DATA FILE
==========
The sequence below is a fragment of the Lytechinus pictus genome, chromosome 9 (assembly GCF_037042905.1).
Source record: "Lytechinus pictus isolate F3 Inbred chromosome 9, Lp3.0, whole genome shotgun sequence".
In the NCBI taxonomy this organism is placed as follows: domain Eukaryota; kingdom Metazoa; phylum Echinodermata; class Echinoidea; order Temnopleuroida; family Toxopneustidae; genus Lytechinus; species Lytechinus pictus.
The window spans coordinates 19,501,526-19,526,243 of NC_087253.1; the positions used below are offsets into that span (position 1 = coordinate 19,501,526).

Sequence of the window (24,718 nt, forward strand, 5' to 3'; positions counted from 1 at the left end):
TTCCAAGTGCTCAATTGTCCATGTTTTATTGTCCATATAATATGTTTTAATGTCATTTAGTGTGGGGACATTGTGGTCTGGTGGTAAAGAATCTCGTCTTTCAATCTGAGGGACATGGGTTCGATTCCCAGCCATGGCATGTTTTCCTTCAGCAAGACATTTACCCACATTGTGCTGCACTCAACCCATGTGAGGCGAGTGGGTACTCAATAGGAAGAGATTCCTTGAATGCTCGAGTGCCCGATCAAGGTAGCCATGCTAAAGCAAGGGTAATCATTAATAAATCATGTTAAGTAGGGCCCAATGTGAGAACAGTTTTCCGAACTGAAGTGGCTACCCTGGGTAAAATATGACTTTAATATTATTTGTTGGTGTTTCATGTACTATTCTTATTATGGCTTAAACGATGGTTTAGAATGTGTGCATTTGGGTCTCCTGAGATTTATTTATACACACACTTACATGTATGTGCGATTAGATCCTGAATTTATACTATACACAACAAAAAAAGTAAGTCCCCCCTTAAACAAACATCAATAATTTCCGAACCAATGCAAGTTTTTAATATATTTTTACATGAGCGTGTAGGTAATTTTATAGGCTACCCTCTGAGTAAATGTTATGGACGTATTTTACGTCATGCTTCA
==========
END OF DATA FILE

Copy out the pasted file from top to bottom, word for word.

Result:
The sequence below is a fragment of the Lytechinus pictus genome, chromosome 9 (assembly GCF_037042905.1).
Source record: "Lytechinus pictus isolate F3 Inbred chromosome 9, Lp3.0, whole genome shotgun sequence".
In the NCBI taxonomy this organism is placed as follows: domain Eukaryota; kingdom Metazoa; phylum Echinodermata; class Echinoidea; order Temnopleuroida; family Toxopneustidae; genus Lytechinus; species Lytechinus pictus.
The window spans coordinates 19,501,526-19,526,243 of NC_087253.1; the positions used below are offsets into that span (position 1 = coordinate 19,501,526).

Sequence of the window (24,718 nt, forward strand, 5' to 3'; positions counted from 1 at the left end):
TTCCAAGTGCTCAATTGTCCATGTTTTATTGTCCATATAATATGTTTTAATGTCATTTAGTGTGGGGACATTGTGGTCTGGTGGTAAAGAATCTCGTCTTTCAATCTGAGGGACATGGGTTCGATTCCCAGCCATGGCATGTTTTCCTTCAGCAAGACATTTACCCACATTGTGCTGCACTCAACCCATGTGAGGCGAGTGGGTACTCAATAGGAAGAGATTCCTTGAATGCTCGAGTGCCCGATCAAGGTAGCCATGCTAAAGCAAGGGTAATCATTAATAAATCATGTTAAGTAGGGCCCAATGTGAGAACAGTTTTCCGAACTGAAGTGGCTACCCTGGGTAAAATATGACTTTAATATTATTTGTTGGTGTTTCATGTACTATTCTTATTATGGCTTAAACGATGGTTTAGAATGTGTGCATTTGGGTCTCCTGAGATTTATTTATACACACACTTACATGTATGTGCGATTAGATCCTGAATTTATACTATACACAACAAAAAAAGTAAGTCCCCCCTTAAACAAACATCAATAATTTCCGAACCAATGCAAGTTTTTAATATATTTTTACATGAGCGTGTAGGTAATTTTATAGGCTACCCTCTGAGTAAATGTTATGGACGTATTTTACGTCATGCTTCA